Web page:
Adults are assumed to be capable of making decisions unless a court determines otherwise. If an adult becomes incapable of making responsible decisions, the court can appoint a “guardian” or “conservator” to assist the adult.
Guardianship consists of a legal appointed individual (the “guardian” or “conservator”) and a person who is no longer able to take care of his or her own affairs (the “ward”). The guardian can be authorized to make legal health care decisions for the ward. The conservator can be authorized to make legal and financial decisions for the ward.
The standard under which a person is deemed to require a guardian differs from state to state. In some states the standards are different, depending on whether a complete guardianship or a conservatorship over finances only is being sought. Generally, a person is judged to need guardianship when he or she shows a lack of capacity to make responsible decisions. A person cannot be declared incompetent simply because he or she makes irresponsible or foolish decisions, but only if the person is shown to lack the capacity to make sound decisions. For example, a person may not be declared incompetent simply because he spends money in ways that seem odd to someone else. Also, a developmental disability or mental illness is not, by itself, enough to declare a person incompetent.
In the Commonwealth of Kentucky, anyone interested in the proposed ward’s well-being can request a guardianship. An attorney is usually retained to file a petition for a hearing in the probate court in the proposed ward’s county of residence. A hearing is set by the Probate Court. The proposed ward is usually entitled to legal representation at the hearing.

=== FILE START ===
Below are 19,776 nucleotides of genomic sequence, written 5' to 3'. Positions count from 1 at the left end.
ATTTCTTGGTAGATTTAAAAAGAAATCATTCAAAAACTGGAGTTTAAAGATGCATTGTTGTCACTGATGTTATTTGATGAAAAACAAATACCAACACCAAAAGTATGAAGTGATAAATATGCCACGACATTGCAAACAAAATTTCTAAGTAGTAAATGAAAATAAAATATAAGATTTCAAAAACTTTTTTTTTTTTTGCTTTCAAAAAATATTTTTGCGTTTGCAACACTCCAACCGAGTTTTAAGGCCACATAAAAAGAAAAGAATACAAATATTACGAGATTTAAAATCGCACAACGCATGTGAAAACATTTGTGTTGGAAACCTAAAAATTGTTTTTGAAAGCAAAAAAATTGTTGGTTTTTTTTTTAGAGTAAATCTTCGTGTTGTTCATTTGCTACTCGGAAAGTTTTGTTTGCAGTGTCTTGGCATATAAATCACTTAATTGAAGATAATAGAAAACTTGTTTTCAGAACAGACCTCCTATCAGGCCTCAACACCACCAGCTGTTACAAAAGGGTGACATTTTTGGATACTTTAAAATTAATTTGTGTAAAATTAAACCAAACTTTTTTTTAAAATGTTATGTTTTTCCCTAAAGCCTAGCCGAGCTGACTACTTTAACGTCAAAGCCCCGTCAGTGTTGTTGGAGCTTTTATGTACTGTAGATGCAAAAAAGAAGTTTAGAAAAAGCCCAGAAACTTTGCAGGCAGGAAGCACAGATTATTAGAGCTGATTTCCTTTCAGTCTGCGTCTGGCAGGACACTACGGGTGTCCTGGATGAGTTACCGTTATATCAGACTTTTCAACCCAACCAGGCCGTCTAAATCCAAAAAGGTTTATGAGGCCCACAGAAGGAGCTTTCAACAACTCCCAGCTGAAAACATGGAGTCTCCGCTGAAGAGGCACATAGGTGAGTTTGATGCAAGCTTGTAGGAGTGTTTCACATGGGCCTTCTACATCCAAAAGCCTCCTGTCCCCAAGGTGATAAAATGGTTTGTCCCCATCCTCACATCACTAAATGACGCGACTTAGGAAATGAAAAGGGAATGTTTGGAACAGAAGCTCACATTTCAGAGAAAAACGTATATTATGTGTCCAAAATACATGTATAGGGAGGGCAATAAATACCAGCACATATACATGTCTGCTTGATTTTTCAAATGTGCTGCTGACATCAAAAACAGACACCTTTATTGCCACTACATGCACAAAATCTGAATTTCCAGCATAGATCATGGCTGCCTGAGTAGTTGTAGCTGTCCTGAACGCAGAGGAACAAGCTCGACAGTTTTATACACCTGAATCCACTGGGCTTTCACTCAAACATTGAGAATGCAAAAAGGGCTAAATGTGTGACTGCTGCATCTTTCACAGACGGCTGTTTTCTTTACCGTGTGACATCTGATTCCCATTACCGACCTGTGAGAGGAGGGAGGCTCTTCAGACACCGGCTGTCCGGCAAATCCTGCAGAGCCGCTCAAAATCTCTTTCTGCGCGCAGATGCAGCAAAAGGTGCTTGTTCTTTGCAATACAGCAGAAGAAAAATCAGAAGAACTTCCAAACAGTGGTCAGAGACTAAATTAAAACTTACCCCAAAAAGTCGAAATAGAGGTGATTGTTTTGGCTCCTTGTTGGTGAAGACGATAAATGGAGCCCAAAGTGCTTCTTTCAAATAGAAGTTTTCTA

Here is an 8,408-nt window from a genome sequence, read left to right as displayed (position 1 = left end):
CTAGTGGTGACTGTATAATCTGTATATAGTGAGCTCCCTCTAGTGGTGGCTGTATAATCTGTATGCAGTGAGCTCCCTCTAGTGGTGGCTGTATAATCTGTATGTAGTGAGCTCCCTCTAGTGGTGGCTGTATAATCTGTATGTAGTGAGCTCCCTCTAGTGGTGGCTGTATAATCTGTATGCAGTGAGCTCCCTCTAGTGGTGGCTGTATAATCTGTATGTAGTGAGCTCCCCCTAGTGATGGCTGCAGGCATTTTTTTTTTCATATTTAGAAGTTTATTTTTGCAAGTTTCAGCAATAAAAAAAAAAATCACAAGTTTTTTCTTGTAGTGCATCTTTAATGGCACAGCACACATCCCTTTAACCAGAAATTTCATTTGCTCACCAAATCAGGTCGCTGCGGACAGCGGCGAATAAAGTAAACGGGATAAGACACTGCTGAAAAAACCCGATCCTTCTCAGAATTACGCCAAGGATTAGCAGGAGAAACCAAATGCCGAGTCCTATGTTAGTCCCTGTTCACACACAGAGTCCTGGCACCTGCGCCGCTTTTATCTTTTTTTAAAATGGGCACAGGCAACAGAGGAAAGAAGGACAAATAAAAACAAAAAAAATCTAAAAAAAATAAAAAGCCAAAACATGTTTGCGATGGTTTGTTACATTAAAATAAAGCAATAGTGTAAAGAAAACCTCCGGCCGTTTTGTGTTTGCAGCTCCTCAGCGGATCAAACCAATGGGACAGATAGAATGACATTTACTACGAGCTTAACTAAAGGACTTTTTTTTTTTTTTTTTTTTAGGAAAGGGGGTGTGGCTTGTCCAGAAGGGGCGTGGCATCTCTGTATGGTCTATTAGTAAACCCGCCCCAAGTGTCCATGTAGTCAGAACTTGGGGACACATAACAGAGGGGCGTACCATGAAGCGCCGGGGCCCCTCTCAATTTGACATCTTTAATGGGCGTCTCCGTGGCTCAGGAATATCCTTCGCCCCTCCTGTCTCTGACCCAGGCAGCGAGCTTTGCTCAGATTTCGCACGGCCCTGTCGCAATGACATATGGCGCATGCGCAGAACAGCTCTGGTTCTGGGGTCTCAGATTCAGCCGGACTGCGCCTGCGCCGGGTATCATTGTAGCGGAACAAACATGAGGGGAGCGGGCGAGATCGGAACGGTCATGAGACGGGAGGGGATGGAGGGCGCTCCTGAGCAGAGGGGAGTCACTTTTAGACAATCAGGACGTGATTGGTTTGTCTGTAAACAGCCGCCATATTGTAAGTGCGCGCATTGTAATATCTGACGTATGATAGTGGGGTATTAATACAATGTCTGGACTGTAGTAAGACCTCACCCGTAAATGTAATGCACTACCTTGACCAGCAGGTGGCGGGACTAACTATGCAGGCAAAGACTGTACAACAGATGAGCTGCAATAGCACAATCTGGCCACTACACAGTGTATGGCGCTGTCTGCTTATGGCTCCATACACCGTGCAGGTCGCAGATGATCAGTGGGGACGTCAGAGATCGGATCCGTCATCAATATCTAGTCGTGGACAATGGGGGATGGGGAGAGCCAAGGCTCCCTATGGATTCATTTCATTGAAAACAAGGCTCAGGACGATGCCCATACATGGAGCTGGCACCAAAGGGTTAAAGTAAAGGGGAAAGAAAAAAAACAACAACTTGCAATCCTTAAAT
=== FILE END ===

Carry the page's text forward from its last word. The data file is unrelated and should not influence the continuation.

At the hearing, the court attempts to determine if the proposed ward is incapacitated and, if so, to what extent the individual requires assistance. If the court determines that the proposed ward is indeed incapacitated, the court then decides if the person seeking the role of guardian will be a responsible guardian.
Courts often give guardians broad authority to manage the ward’s affairs. In addition to lacking the power to decide how money is spent or managed, where to live and what medical care he or she should receive, wards also may not have the right to vote, marry or divorce, or carry a driver’s license. Guardians are expected to act in the best interests of the ward, but given the guardian’s often broad authority, there is the potential for abuse. For this reason, courts hold guardians accountable for their actions to ensure that they do not take advantage of or neglect the ward.
The guardian inventories the ward’s property, invests the ward’s funds so funds can be used for the ward’s support, and files regular and detailed reports with the court.
A guardian must obtain court approval for certain financial transactions. Guardians must file a periodic and annual accounting of the ward’s finances and how they were handled and utilized. Guardians must offer proof that they made adequate residential arrangements for the ward and that they provided sufficient health care and treatment services, as needed. Guardians who cannot prove that they have adequately cared for the ward may be removed and replaced by another guardian.
Alternatives to Guardianship
Because guardianship involves a profound loss of freedom and dignity, state laws require that guardianship be imposed only when less restrictive alternatives have been tried and proven to be ineffective.
Contact us to discuss alternatives to Guardianship or to assist in filing for Guardianship and/or Conservatorship.